For the past week my boyfriend and I have taken part in the Live Below the Line challenge, living off less than £1 worth of food per day. The challenge revealed to us the difficulties faced by the world’s poor, who live on less than $1.25US each day. It also put into harsh perspective the difficulties faced by people in the UK.
So what have we learnt?
Living off £1 per day is extremely tough
Unsurprisingly, surviving on food totalling less than £1 per day is very hard going – physically and mentally. After a while all you can think or talk about is food. Your brain feels like its functioning at half its usual capacity and you’re completely devoid of energy. And that was just for five days. I can’t imagine how hard it must be for the 1.4 billion people worldwide who survive on less than that amount day after day after day. Especially since that £1 has to cover so more than simply food – housing, health, transport and education. It has been a humbling experience, casting poverty in a very real and tangible light.
However, one of the things I didn’t expect to learn from the whole experience was just how difficult healthy living can be for people in Britain. As I mentioned in my last post, the challenge for me has been less about a lack of food (although my giant boyfriend would disagree here) – and more about a lack of nutrition. The cheapest items we could get our hands on were processed foods, white pasta and white bread. We haven’t eaten any fruit or vegetables, besides tinned tomatoes. Lean meat and fresh produce were a no go, as were beans, lentils, pulses and (surprisingly) rice.
Your diet affects your performance at work
Want to make yourself unproductive, listless, tired and grumpy at work? Eat rubbish.
The links between a nutritious, balanced diet and effective performance at work or school are well-documented. If you want to get ahead, take a good look at what you’re eating. In a recent report for AOL jobs, nutritionist David Schepp warned that processed foods and a lack of fruit and vegetables can have a huge impact on productivity at work. To boost performance, David Schepp recommended fish, nuts, seeds, avocados, blueberries, whole grains and raw carrots – all of which come with a relatively hefty price tag.
So how can you cut your food costs without cutting your productivity?
Shop around and be inventive
As I said in my last post, I was horrified that our meagre budget could extend to forty frozen sausages from Tesco but couldn’t stretch to the supermarket’s peppers.
Fruit and vegetable consumption amongst lowest income families in the UK has fallen by 30% since 2006, thanks to the recession and rising food prices. In the past year, the average household is paying a further £233 annually on food.
The ‘five a day’ recommendation is there for a reason – fruit and vegetables boost productivity, provide vitamins, minerals, and dietary fibre. They can also help reduce the risk of heart disease, stroke and some cancers. Leaving fruit and vegetables out of your diet can have serious implications on your health.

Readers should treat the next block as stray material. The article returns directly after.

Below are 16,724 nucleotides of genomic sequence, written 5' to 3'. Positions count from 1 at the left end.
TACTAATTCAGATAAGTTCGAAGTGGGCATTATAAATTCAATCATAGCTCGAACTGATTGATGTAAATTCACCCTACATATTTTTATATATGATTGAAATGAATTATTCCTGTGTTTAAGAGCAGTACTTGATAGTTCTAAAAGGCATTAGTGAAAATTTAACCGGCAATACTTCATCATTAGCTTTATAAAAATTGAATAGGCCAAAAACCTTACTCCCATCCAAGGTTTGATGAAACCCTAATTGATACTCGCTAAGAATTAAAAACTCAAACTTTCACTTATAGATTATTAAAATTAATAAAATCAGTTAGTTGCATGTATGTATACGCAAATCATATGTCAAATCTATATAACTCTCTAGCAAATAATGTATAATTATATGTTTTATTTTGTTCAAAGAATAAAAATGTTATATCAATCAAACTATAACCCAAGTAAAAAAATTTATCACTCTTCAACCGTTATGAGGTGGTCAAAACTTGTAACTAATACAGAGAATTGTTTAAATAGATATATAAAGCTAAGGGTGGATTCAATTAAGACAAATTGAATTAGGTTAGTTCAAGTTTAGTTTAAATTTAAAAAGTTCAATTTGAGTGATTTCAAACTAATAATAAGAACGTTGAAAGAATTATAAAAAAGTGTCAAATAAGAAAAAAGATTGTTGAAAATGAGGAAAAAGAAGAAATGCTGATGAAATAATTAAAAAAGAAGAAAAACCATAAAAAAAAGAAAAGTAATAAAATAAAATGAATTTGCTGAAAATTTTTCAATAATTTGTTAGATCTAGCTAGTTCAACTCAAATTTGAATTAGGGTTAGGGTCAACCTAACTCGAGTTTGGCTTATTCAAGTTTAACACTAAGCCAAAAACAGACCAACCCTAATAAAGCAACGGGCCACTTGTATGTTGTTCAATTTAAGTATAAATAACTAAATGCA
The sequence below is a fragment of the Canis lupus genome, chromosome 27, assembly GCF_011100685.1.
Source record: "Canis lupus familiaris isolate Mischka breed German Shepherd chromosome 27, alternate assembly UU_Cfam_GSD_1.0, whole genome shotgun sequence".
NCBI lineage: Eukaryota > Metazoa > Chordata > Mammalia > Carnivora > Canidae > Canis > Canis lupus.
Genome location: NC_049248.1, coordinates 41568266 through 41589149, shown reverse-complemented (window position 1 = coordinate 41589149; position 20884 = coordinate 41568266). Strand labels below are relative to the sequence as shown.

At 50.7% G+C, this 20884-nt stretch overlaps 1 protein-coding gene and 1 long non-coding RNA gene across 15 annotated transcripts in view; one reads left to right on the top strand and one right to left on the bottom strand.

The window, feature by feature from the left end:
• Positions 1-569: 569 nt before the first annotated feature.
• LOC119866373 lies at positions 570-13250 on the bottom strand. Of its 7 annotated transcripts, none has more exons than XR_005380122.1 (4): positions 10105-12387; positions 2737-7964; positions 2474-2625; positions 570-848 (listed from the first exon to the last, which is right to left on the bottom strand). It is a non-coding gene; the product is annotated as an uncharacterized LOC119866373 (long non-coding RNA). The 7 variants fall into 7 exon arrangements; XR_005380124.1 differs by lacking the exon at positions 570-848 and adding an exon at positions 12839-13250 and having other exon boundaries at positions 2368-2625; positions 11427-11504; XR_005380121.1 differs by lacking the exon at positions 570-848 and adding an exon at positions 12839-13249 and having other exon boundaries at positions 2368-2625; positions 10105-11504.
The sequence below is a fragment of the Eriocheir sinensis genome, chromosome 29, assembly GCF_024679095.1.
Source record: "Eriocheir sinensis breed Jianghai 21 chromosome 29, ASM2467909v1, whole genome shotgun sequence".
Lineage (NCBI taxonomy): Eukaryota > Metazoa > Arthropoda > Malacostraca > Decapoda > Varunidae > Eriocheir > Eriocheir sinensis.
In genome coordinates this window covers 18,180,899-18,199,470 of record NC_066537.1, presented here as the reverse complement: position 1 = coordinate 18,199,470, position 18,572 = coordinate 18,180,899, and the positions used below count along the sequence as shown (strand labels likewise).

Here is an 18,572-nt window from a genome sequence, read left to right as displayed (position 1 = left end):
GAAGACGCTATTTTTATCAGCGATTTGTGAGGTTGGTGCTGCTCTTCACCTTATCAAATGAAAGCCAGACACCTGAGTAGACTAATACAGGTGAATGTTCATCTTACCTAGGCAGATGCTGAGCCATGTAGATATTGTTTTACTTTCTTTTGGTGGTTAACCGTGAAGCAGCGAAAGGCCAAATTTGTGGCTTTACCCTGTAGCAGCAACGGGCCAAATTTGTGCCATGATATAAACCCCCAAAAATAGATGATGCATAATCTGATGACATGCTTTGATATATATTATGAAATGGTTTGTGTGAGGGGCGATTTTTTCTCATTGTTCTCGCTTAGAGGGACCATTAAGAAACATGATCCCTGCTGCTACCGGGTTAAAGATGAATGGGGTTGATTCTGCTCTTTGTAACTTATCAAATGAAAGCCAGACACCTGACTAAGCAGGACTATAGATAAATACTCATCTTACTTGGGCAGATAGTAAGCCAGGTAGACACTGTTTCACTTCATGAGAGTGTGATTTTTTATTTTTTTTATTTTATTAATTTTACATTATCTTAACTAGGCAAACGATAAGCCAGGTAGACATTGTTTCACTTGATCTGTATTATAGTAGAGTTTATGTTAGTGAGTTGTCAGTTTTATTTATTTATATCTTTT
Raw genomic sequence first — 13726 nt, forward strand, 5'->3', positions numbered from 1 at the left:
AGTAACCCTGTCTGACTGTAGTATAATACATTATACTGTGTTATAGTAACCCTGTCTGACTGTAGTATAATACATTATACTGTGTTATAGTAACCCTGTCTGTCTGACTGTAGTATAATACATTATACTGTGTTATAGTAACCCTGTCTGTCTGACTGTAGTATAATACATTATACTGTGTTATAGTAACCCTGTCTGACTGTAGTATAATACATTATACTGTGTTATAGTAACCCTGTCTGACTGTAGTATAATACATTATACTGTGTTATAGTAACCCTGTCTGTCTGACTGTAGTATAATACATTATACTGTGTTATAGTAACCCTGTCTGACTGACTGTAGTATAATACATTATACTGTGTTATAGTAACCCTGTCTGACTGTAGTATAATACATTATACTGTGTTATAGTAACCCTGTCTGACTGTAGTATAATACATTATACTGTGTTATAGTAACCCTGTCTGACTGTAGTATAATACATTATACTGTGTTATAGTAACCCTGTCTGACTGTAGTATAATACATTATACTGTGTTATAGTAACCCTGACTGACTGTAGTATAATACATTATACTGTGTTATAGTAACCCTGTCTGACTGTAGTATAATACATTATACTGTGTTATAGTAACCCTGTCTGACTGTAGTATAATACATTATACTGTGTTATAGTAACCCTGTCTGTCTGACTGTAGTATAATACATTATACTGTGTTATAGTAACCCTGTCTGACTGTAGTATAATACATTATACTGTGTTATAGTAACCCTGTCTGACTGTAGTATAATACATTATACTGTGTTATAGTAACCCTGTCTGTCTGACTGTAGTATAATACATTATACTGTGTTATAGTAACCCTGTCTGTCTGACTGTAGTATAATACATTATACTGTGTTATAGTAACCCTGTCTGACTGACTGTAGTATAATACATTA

Get your fruit and vegetable fix by shopping around – don’t assume that your local supermarket is the cheapest option out there. Take a look at MySupermarket to compare prices across the different supermarkets to find the lowest prices. It’s also worth considering other shopping options. Once we started the challenge, Viviana from The Lean Times told us that local street and farmers markets have much cheaper deals on fruit and vegetables. To find your nearest market, visit the local food directory.
Buy in season
Something we always recommend here at TotallyMoney – buy fresh produce in season to get the best deals. Eatseasonably is a great resource – it tells you which fruit and vegetables are in season and when. Did you know that May is the best month for cucumber and cauliflower? Nope, neither did we. They also have excellent recipe ideas.
Plan your meals
Again we can’t stress this enough – plan your meals to make sure you don’t overspend on your food shop, succumb to tempting deals in store or waste the food in your fridge.
Netmums have some great tips on how to get started with meal planning. They have downloadable meal planner charts and budget meal planner ideas alongside recipes and advice. Sainsburys also have some great meal planning ideas on their Live Well for Less site.
Be coupon and cashback savvy
Sainsburys have recently been doling out coupons like there’s no tomorrow, while a lot of brands are running their own coupon promotions. Money Saving Expert has a great section dedicated to the latest supermarket coupon finds. My Voucher Codes’ supermarket pages are also worth a look.
Take a look at sites like Quidco and TopCashBack to see if you could get some money back on your shopping. For families, consider Incahoot Plus. Although you will need to pay an upfront membership fee of £29.99, the service offers up to 10% cashback on money spent at major supermarkets, including Sainsburys and Asda. A family of four spends on average £5,096 a year on grocery shopping. With Incahoot Plus, the average family could earn over £500 in cashback.
Did you take part in Live Below the Line? Have you got any tips for slashing your food bills and staying healthy?